ENGLEWOOD — Englewood STEM High School leaders are adding safety officers and restricting access to the building after a fight broke out between a parent and students last week. Some parents, however, say school leaders are treating the school like a “jail.”
More than 70 Englewood parents and community members gathered Monday evening to discuss safety protocols for the school, 6835 S. Normal Blvd.
Four people, including a parent, started a physical altercation with three female students inside the building around 10:15 a.m. April 25, according to police and school leaders. The students who were attacked were 15 and 16, officials said.
Englewood STEM Principal Conrad Timbers-Ausar said the fight started after the parent came to the school to speak with a counselor.
The parent was grabbing paperwork from the main office and sprinted up the stairs “in a coordinated manner” to start the incident, Timbers-Ausar said. Because the fight happened during a bell period, around 800 students entered the halls during the incident. Security alerted staff and security on the upper floors and the incident was “quelled in under two minutes,” he said.
Atia Johnson, 37, Keyanna Taylor, 19, Freda Johnson, 19, and a 17-year-old girl were charged with misdemeanor battery and criminal trespassing, police said. It’s not clear how they are related but addresses provided by police show the elder and younger Johnson and Taylor all live on the same block.
Describing the situation as “unfortunate,” Timbers-Ausar said the school had no other choice than to boost protocols to protect students and staff and ensure that “everybody is safe and feels safe in the building.”
The school hired four new members to the “climate team,” including three safety officers, Timbers-Ausar said. All guests, including parents, now must make an appointment before they can enter the school, Timbers-Ausar said. In the case of an emergency, families have to call the main office before arrival. Parents must also swipe their IDs before they can enter the school, Timbers-Ausar said.
Timbers-Ausar said the pandemic “exacerbated a lot of the social ills” in the community, including violence. What is happening “outside of the building” spurred the April altercation, he said.
“We’re a school. This is a place of learning, and unfortunately, due to quite a few incidents involving parents this year and family members, we’ve had to make changes to how we do school,” Timbers-Ausar said.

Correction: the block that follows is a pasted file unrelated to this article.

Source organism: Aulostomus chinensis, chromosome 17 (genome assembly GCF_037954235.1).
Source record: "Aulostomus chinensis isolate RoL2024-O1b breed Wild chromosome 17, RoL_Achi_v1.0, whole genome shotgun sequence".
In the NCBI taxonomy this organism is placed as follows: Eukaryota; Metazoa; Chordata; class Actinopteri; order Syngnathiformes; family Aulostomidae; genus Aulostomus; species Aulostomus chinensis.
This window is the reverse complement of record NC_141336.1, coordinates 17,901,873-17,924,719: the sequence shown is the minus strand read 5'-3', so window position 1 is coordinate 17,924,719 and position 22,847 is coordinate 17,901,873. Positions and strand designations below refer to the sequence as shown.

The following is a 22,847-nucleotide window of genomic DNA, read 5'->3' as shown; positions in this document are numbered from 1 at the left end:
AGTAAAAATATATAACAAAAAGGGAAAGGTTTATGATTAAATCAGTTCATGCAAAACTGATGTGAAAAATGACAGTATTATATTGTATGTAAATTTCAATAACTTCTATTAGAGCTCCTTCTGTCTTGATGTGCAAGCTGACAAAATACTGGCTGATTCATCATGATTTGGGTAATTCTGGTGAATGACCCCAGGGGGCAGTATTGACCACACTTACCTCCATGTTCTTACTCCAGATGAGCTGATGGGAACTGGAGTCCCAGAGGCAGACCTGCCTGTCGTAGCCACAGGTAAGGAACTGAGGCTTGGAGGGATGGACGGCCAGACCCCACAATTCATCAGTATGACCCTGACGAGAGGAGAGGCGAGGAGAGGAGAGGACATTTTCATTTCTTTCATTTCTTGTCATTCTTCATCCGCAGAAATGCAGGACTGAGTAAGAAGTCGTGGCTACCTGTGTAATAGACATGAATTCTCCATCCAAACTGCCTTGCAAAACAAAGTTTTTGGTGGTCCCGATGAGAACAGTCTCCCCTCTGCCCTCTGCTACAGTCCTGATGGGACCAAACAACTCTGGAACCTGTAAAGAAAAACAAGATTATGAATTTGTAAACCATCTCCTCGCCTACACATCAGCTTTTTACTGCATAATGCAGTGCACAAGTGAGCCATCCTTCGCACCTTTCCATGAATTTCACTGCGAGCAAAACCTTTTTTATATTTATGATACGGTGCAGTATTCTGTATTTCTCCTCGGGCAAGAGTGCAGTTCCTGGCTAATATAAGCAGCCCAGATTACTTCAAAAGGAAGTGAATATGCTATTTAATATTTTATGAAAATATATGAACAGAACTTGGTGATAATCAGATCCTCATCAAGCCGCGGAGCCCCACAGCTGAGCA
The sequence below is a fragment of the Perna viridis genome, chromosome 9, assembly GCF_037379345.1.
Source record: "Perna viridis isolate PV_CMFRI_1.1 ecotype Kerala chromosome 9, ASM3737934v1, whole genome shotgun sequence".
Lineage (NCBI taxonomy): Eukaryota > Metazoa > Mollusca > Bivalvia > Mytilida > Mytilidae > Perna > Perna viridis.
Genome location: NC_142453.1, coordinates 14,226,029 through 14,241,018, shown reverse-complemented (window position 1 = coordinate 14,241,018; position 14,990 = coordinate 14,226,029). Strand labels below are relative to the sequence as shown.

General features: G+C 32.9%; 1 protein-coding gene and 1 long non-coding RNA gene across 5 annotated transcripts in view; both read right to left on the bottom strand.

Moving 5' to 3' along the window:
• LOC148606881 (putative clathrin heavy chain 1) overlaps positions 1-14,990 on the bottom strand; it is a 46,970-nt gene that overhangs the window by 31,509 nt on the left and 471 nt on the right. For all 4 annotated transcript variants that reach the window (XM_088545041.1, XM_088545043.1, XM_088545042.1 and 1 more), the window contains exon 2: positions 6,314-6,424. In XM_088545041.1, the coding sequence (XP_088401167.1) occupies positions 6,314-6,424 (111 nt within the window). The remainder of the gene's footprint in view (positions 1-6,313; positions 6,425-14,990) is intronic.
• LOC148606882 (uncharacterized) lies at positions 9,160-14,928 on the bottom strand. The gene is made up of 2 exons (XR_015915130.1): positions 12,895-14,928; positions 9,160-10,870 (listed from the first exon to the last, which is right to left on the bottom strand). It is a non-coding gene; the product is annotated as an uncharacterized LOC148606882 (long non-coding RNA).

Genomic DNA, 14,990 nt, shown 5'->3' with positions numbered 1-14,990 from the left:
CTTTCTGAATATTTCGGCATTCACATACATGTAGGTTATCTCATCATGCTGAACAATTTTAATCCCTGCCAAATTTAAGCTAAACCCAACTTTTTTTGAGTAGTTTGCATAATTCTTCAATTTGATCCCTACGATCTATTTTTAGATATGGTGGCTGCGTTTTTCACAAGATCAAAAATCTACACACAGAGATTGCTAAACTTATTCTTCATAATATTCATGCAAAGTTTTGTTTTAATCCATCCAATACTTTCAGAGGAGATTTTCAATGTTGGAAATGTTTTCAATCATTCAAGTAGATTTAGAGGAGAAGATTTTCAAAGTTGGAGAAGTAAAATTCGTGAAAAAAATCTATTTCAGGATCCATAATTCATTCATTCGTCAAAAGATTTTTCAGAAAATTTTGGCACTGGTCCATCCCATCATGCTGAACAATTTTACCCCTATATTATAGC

Some parents said the new security measures are excessive and unnecessarily restrict parents’ access to their children. While a boost in security guards might be the best solution, locking parents out isn’t constructive, they said.
Joseph Williams, a parent and founder of Mr. Dad’s Father’s Club, said the new rules are “alarming.” The building is starting to feel less like a school, he said.
“It feels like it’s about to be a jail or something,” Williams said. “If I got to get to my baby, I want to be able to get to her when I have to get to her. I didn’t like the measures that were put in place. It’s more the parents facing the consequence, rather than the school stepping in and taking some ownership and putting some better things like maybe more security on the floors and things like that.”
Williams said the school needs more positive parent-student interaction in the school.
“There should probably be more measures inside the school put in place to protect our babies, whereas not so much blocking parents,” Williams said. “I think that’s something that we actually need more in schools — parent participation and getting parents involved.”
Sabrina Jackson said the school should be “an educational institution for kids.” Instead, both she and her son feel like they’re entering a prison whenever they go to the school, she said. Students should feel safe, not threatened, she said.
“When I drop by son off at 8 a.m. to you all, I put his safety, his life, in you all’s hand,” Jackson said. “When I pick him up at 3:40, I expect him the way that I brought him there to come back to me the same way.”
Parent Denise Dyer said one parent’s poor decision shouldn’t affect how all parents interact with their children during school hours. Instead, the school needs a boost in security guards doing their jobs, she said.
“For me, security is lacking. That shouldn’t have happened,” Dyer said. “I don’t know what you should do, but I personally think that maybe some of them should go back and be retrained on what to do…”
Michael Montagano, whose daughter was one of the students attacked during the fight, according to reports from NBC5, said he’s witnessed security officers “watching the food channel on the monitors” instead of keeping watch over students.
Parents already struggle to contact the principal or main office, Montagano said. A system where parents have to make an appointment to enter the school or contact the main office in an emergency isn’t feasible, he said.
“This is not going to work,” Montagano said.
More parent feedback will be welcomed in the days ahead, Timbers-Ausar said. For now, the goal is to create a safe, stable environment at the school.
“We want to have a place where students can come, they can learn, they can feel safe and we have to put those measures in place,” Timbers-Ausar. “Unfortunately, we have people in our society that take advantage of situations and this is a situation like that.”
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